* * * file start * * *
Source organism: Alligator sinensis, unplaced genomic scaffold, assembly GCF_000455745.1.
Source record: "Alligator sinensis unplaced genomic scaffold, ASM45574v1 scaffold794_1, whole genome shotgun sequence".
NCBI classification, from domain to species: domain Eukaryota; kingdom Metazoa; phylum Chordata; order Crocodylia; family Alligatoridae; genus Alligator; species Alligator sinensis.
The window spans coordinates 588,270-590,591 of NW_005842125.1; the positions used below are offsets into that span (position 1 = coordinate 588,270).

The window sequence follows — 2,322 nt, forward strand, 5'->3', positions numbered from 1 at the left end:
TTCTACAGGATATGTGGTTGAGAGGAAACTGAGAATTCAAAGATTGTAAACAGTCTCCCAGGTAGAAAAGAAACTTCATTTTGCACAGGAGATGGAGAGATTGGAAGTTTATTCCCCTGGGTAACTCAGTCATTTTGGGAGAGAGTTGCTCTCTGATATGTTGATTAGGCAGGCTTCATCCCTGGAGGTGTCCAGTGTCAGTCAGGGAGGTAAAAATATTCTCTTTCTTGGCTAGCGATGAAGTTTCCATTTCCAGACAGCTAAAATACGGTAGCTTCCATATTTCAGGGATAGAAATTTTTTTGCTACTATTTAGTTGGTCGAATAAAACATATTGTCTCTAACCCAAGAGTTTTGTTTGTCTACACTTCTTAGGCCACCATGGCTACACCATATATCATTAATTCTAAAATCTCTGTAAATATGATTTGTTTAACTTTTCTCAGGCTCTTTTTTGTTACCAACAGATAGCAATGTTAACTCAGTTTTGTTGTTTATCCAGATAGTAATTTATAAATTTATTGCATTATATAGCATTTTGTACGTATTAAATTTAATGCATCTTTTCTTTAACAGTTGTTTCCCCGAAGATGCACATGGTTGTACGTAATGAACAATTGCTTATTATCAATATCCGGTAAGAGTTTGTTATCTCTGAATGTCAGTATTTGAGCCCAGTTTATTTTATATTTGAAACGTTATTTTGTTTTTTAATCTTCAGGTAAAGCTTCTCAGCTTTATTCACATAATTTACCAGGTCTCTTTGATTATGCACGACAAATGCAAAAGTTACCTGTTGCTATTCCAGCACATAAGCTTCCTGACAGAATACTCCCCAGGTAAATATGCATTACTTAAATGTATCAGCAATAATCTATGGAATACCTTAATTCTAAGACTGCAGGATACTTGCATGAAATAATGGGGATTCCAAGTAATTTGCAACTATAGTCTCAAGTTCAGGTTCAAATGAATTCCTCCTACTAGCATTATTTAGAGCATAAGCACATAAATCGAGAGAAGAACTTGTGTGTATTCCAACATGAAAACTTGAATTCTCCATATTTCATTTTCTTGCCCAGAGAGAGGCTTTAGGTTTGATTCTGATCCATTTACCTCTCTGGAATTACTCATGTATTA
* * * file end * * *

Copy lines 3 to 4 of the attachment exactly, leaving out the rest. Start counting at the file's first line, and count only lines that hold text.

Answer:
NCBI classification, from domain to species: domain Eukaryota; kingdom Metazoa; phylum Chordata; order Crocodylia; family Alligatoridae; genus Alligator; species Alligator sinensis.
The window spans coordinates 588,270-590,591 of NW_005842125.1; the positions used below are offsets into that span (position 1 = coordinate 588,270).